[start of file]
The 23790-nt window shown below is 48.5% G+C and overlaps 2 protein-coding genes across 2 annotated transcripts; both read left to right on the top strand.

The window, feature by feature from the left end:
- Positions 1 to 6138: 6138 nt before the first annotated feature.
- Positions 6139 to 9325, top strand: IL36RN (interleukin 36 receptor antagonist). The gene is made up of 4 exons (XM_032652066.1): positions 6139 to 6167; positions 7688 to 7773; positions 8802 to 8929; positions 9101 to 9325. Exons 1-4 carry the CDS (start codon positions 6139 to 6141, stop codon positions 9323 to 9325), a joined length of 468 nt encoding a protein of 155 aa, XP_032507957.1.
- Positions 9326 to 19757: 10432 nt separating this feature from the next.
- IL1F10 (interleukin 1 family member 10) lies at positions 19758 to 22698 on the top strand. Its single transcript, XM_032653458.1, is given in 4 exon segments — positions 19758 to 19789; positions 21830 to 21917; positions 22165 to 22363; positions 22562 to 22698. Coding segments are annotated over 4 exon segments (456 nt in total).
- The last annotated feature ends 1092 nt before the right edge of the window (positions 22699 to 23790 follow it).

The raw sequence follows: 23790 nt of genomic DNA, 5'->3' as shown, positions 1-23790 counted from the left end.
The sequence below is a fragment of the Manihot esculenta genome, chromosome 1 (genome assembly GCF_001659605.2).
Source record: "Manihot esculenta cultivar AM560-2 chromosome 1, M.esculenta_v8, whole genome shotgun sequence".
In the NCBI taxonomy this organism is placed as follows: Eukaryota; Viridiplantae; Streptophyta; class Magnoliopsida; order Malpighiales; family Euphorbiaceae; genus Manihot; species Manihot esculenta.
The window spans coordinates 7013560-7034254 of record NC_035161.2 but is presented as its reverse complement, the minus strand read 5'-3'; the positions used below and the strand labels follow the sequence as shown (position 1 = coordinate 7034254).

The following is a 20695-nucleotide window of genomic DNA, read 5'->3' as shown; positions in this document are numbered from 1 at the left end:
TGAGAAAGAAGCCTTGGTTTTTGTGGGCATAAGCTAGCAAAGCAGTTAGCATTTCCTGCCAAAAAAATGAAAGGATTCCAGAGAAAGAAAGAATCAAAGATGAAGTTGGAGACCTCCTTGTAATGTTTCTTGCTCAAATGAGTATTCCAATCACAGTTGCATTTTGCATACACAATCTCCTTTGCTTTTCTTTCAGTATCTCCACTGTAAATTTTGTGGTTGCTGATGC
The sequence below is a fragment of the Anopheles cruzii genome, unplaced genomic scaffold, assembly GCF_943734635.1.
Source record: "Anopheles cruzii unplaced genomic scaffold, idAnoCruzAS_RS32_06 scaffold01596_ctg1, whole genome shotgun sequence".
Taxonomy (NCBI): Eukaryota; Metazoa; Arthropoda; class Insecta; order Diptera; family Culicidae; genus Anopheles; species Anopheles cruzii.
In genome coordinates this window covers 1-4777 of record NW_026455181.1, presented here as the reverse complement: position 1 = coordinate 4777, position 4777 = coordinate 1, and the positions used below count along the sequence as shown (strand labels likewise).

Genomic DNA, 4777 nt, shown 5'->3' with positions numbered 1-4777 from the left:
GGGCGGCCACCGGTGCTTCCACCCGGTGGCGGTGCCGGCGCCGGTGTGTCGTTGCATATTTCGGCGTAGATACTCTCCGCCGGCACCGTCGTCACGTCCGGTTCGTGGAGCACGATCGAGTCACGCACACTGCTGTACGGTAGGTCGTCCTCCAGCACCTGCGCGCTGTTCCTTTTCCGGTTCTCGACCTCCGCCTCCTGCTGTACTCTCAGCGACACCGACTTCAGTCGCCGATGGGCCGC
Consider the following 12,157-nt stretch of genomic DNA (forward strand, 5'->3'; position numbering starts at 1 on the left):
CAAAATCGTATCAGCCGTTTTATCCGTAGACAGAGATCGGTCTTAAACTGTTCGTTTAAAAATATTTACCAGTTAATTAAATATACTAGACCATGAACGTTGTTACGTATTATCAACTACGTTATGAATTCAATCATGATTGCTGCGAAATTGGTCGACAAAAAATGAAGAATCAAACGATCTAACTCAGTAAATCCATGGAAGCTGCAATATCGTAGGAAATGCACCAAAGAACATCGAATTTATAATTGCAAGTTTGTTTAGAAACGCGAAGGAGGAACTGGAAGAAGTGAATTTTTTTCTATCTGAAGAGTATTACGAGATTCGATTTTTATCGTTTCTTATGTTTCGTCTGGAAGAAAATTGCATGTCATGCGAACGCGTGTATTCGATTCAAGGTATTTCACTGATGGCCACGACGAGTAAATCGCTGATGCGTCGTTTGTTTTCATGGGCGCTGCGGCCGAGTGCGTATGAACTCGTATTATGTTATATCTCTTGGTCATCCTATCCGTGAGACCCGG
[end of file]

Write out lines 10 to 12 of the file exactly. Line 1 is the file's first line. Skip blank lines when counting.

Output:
Source record: "Manihot esculenta cultivar AM560-2 chromosome 1, M.esculenta_v8, whole genome shotgun sequence".
In the NCBI taxonomy this organism is placed as follows: Eukaryota; Viridiplantae; Streptophyta; class Magnoliopsida; order Malpighiales; family Euphorbiaceae; genus Manihot; species Manihot esculenta.
The window spans coordinates 7013560-7034254 of record NC_035161.2 but is presented as its reverse complement, the minus strand read 5'-3'; the positions used below and the strand labels follow the sequence as shown (position 1 = coordinate 7034254).